The above discussion relates to optical tracking on diffusing surfaces at various depths below a transparent or translucent layer of material. In some environment, no diffusing surface is within range of the optical sensors beneath a transparent or translucent layer. The next section describes embodiments of the present invention that have the capability to track on a transparent or translucent layer of material without the need for a diffusing surface placed beneath the material.
Tracking on a Transparent Surface
In one embodiment, dark-field imaging is used to track displacement of an optical device on a transparent and/or translucent surface. In one embodiment, dark-field imaging refers to imaging using the light diffused by certain features on the transparent surface. Only light that has been diffracted, refracted and reflected from the features (e.g., dirt, particles, etc.) is able to enter the lens to form an image. In the absence of such features, the viewfield appears totally back, because no light is reflected or diffracted into the objective. Additional information on dark-field imaging can be found in “Reflected Darkfield Illumination” and in “Catadioptric Darkfield Reflected Light Objectives” in the Molecular Expressions Optical Microscopy Primer Specialized Techniques, which are hereby incorporated by reference herein.
In some embodiments, these features may naturally be present on the transparent surface. For instance, even a relatively clean glass surface will often have some specks of dirt, residue from fingerprints etc. on it. In other embodiments, such features may be deposited on a transparent surface. Each of these situations is discussed below.
Using Naturally Present Features for Dark-Field Imaging:
In one embodiment, αc is the angle between OA1 (beam optical axis) and the line T set by the objective aperture and the optical axis of the detector OA2, as shown in
In practice, reaching such small αc values requires a deviation of the illumination beam near the objective aperture. In some embodiments, small αc can be achieved either with a mirror 760 or an optical element designed to provide total internal reflection such as a prism (see
In one embodiment, in order to allow for an optimal αc in an industrial system, the size and shape of the illumination beam needs to be carefully controlled. More specifically, no light from the specularly reflected beam should be present along the distance Δx (the distance between the lens aperture and the nearest specularly reflected beam), since such parasitic light (caused for instance by the Gaussian profile of the intensity of the laser beam and/or due to diffraction rings) prevents the system from being truly in the dark-field configuration. Such parasitic light can be controlled by controlling the peripheral rays (PR in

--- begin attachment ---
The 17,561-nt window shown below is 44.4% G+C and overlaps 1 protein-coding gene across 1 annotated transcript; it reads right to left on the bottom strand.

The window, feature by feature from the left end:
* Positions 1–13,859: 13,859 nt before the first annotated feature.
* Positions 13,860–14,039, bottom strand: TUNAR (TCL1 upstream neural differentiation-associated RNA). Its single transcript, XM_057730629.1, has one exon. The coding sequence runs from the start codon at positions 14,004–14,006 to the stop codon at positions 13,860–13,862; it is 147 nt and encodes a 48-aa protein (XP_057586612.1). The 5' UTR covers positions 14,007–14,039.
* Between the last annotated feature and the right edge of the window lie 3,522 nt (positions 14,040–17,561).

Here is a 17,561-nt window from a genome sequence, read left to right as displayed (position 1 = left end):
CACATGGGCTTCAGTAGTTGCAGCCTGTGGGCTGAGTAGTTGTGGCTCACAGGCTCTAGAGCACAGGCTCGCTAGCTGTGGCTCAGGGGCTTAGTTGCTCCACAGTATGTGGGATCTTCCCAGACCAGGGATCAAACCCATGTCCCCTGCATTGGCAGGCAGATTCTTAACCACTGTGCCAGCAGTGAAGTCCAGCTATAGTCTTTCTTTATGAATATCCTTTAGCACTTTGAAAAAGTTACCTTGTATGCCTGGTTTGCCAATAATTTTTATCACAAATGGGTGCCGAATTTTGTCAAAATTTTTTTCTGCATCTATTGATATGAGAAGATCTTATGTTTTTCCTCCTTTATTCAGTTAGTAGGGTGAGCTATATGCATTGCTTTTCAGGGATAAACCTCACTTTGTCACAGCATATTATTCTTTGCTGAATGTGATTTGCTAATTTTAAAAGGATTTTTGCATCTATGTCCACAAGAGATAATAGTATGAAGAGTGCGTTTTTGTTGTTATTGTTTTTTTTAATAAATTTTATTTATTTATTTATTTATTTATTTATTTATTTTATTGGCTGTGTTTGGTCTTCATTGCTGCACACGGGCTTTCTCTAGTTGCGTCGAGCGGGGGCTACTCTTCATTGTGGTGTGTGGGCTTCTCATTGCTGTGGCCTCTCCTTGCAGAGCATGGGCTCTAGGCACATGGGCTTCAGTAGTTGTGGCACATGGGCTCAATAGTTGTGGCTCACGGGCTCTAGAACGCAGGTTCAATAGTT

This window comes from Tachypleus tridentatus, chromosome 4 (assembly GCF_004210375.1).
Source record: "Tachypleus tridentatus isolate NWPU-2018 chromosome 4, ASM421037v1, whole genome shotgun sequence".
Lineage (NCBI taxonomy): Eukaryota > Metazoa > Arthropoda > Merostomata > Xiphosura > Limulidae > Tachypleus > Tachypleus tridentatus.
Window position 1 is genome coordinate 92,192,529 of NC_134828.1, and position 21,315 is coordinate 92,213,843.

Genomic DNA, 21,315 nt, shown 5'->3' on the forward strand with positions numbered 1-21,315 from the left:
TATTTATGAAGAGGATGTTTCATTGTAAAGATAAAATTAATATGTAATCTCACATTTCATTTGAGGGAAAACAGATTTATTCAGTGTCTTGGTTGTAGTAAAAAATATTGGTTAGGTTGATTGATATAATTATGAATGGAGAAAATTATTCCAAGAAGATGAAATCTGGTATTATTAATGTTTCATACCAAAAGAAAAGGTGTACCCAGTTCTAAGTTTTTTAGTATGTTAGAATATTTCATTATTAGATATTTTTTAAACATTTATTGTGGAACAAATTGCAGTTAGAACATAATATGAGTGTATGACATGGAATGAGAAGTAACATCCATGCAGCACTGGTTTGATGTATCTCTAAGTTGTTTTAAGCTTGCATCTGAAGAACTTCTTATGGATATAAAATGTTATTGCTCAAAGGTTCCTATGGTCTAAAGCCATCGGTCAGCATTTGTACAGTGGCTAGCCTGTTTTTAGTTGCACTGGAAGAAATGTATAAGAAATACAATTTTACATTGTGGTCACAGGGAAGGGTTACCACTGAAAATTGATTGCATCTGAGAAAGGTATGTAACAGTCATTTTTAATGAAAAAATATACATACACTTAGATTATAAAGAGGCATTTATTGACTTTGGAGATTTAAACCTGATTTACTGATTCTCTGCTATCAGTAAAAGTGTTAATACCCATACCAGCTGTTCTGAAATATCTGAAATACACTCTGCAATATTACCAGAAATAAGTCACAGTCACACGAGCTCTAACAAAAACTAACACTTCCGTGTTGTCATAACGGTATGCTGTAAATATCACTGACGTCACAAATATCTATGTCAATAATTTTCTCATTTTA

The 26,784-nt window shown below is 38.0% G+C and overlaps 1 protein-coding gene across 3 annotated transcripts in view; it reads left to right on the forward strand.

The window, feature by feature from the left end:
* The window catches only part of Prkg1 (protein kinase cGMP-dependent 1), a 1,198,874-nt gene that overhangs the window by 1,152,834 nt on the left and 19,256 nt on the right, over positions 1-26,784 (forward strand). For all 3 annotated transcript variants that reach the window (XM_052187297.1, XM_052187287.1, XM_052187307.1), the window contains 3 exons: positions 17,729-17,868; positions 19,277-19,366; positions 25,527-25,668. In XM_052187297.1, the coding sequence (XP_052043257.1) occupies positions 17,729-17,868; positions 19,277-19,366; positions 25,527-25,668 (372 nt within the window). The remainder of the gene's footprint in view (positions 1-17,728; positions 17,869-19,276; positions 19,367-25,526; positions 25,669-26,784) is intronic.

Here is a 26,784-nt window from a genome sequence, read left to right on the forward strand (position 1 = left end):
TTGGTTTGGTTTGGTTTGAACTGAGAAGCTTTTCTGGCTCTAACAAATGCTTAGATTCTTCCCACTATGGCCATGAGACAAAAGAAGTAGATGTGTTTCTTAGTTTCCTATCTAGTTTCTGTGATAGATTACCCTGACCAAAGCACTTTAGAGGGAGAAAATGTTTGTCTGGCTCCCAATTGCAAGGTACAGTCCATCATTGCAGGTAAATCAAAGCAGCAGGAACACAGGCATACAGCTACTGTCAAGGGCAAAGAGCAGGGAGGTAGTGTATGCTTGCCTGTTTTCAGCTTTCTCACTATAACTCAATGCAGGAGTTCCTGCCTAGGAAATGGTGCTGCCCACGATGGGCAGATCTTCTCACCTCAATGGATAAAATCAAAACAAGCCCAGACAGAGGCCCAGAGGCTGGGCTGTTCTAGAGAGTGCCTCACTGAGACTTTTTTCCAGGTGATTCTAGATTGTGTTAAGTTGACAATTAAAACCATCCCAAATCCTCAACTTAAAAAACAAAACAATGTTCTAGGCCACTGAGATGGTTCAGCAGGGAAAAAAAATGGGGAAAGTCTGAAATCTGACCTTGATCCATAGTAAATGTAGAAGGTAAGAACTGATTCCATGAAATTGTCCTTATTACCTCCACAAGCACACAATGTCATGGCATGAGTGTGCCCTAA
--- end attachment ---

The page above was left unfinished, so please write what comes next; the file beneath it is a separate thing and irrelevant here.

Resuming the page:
In one embodiment, the illumination beam is focused with an angle θ. A slight focusing angle is beneficial for several reasons, including the following. First, as illustrated in
To reduce the size of the imaging system, the optical path of the imaging lens can be folded with mirrors or prisms.
In one embodiment, a dark-field imaging system in accordance with an embodiment of the present invention includes N light sources, for example VCSELs, disposed around the field of view at approximately equal distances from the field of view and equal distance from each other. In one embodiment, light sources 851, 852, 853 are LEDs, for example, conventional red LEDs. In one embodiment, light sources 851, 852 and 853 are laser diodes, such as VCSELs or the like.
Referring back to
Illumination Subsystem of the Dark-Field Optical System
In one embodiment, in order for the dark-field optical system 800 to function optimally, the field of view 801 should be adequately illuminated. For example, system 800 is designed so that illumination of at least 1 mW in strength is used to illuminate the field of view 801. In one embodiment, the system 800 is designed with the goal of exciting as many diffraction orders as possible by using a large range of vertical and radial illumination angles while preventing a reflected zero order from falling within the numerical aperture of lens 840. Many configurations of the illumination subsystem are possible, but for illustration purposes, three exemplary systems that are capable of meeting these design features are described below.
Non-uniform radial illumination. In one embodiment, N spatially incoherent light sources, for example LEDs, are disposed around the field of view 801 at approximately equal distances from the field of view 801 and equal distance from each other.
Uniform radial illumination. In another embodiment, uniform radial illumination can be attained by using a laser diode 854 in combination with a diffractive optical element (“DOE”) 882.
Illumination from a controlled annular emitting angle. In another embodiment, an LED with a controlled annular emitting angle, for example, can be used for illumination. Alternatively, a Bragg grating or other means to produce an emitting profile that prevents a zero order reflection from falling within the numerical aperture of the imaging lens 840. A microcavity LED or resonant cavity LED (“RCLED”) can provide an annular illumination profile similar to the one obtained with a laser and a DOE as discussed above with reference to